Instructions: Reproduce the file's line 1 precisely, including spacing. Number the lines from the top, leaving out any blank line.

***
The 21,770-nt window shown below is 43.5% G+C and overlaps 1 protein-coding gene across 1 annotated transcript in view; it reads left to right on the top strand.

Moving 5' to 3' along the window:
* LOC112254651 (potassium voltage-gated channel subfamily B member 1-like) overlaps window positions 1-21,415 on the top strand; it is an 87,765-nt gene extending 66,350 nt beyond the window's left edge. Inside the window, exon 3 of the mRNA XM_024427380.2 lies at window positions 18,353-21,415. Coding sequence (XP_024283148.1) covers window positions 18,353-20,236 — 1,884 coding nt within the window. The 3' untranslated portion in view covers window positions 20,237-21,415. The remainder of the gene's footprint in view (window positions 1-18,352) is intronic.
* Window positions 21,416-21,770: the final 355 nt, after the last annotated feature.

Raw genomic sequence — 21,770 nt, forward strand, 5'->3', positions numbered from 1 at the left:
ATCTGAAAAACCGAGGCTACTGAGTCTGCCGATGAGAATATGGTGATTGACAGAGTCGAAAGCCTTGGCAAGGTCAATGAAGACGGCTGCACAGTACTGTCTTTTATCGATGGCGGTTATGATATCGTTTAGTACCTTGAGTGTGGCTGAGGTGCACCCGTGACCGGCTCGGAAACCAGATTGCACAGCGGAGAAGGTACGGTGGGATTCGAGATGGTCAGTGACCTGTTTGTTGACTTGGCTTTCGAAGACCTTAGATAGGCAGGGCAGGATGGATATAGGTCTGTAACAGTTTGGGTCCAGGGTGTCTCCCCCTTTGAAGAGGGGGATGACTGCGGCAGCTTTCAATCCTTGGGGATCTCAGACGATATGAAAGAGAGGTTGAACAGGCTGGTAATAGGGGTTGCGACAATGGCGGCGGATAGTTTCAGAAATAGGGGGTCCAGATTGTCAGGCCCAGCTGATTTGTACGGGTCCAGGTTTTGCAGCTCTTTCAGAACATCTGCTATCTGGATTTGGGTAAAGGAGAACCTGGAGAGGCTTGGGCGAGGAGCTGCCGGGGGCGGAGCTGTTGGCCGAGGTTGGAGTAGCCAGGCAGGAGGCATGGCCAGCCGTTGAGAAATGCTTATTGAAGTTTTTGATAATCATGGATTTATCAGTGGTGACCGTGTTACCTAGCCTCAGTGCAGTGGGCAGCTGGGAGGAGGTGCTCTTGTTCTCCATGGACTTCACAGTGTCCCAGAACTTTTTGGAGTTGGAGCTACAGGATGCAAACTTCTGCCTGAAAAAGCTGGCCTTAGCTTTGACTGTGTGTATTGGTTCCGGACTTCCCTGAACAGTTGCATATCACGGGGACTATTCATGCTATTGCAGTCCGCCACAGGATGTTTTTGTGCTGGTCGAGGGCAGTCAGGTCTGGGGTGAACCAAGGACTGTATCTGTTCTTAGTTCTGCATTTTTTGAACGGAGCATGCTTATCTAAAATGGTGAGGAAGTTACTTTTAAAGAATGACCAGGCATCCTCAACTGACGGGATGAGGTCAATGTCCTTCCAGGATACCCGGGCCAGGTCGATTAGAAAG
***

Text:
The 21,770-nt window shown below is 43.5% G+C and overlaps 1 protein-coding gene across 1 annotated transcript in view; it reads left to right on the top strand.